This paper argues that pastoral commons are under increasing pressure not just from overuse by pastoralists themselves, but from land management policies. Since colonial times, these have been based on a persistent misconception of the nature of pastoral economies and combined with increasing land alienation and fragmentation through government policies and covert privatisation of pastures. The paper focuses especially on pastoral populations in African drylands and is based on long-term research by independent researchers summarising some of their experiences in western, eastern and southern Africa. Most of them are organised in the African Drylands Dialogue, trying to shed some light on the developments in these areas. Before discussing the actual situation of African pastoralists, the authors focus on basic institutional features of the political and economic management of common grazing lands. This is followed by an overview of land alienation processes in colonial times, which serves as a basis for understanding the current land alienation constellations. The paper then moves on to explain how and why pastoralists are framed by the national discourses as the 'other' and the 'troublemaker', even being labelled as terrorists in nation state contexts. This goes hand in hand with a new wave of land alienation in the form of large-scala land acquisitions or 'land grabbing' (including water grabbing and 'green grabbing' processes). The paper then outlines different coping and adaptation strategies adopted by pastoral groups in a context in which a range of different global and local political, economic and ecological situations interrelate ('glocar). Finally, the paper discusses the way in which pastoralism could be refra med in a participatory way in the future.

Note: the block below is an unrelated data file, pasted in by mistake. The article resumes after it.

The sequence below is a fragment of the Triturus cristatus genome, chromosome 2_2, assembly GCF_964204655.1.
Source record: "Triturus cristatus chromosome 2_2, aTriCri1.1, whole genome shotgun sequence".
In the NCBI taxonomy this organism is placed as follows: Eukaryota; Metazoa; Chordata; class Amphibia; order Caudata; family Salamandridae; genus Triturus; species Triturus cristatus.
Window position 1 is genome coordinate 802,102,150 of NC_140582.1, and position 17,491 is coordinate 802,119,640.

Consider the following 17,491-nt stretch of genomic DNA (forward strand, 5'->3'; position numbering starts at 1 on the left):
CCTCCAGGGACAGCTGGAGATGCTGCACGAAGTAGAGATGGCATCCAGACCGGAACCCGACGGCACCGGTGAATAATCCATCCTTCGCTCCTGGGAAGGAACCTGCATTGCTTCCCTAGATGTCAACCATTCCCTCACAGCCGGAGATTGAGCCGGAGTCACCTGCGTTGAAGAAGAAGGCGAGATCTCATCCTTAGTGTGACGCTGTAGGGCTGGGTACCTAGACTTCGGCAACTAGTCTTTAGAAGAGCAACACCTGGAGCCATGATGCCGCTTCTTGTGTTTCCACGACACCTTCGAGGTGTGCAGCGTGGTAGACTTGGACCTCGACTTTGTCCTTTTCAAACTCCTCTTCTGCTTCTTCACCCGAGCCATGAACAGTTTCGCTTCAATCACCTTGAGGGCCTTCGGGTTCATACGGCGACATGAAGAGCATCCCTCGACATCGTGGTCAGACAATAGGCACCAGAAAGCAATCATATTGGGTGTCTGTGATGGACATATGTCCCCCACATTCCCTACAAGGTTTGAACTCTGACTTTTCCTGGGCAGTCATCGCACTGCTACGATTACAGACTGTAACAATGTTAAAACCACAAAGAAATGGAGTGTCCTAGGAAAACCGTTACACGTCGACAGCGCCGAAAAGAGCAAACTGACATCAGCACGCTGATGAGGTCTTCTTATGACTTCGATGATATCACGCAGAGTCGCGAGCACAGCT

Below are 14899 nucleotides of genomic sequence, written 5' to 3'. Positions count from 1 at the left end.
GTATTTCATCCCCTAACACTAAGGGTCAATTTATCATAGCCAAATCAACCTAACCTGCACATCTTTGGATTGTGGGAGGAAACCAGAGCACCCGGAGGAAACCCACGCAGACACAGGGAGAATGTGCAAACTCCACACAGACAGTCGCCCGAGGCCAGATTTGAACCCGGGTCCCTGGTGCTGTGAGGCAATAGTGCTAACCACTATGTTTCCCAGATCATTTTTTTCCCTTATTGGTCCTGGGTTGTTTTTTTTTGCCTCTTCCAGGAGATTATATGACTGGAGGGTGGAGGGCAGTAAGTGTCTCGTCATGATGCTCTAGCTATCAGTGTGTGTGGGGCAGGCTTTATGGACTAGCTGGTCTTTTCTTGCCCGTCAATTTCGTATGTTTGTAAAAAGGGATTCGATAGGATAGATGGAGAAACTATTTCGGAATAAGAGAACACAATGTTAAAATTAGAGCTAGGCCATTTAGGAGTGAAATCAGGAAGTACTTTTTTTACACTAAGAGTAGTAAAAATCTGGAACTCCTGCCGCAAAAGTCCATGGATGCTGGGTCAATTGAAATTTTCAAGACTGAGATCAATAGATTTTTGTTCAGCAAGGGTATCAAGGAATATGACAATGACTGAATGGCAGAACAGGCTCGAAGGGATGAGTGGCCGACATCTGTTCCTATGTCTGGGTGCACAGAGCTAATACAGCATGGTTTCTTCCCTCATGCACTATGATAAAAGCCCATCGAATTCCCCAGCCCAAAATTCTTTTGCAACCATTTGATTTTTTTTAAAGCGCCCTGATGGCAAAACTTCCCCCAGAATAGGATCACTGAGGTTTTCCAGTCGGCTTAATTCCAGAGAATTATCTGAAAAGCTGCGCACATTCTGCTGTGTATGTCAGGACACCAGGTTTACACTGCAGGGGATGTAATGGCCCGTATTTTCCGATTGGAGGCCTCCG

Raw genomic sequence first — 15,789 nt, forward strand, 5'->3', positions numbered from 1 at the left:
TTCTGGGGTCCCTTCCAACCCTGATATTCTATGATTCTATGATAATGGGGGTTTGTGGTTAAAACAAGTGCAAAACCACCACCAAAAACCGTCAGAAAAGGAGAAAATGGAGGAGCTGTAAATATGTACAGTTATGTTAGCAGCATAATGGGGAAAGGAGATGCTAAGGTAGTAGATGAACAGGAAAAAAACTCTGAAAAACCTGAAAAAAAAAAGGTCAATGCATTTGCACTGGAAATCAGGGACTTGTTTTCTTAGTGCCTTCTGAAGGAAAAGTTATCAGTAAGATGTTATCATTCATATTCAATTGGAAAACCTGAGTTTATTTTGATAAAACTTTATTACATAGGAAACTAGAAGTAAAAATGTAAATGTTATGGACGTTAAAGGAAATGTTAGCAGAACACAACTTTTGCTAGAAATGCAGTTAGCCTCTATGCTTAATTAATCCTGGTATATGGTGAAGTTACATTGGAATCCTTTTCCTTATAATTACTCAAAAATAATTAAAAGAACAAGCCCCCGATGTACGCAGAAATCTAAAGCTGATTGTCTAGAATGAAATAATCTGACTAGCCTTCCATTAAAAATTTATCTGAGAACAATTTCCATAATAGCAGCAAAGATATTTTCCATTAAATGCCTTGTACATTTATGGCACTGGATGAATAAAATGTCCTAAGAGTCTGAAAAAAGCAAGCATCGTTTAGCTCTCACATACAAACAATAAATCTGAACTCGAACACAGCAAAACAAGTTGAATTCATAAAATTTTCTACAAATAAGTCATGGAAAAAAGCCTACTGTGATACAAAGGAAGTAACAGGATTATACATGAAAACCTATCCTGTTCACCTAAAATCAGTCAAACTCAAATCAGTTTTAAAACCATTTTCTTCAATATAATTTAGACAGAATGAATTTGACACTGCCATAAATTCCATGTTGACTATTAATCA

|Number of pages||12|
|Journal||OIE Revue Scientifique et Technique|
|Publication status||Published - Aug 2016|
- Harmful policy
- Land grabbing
- Land reform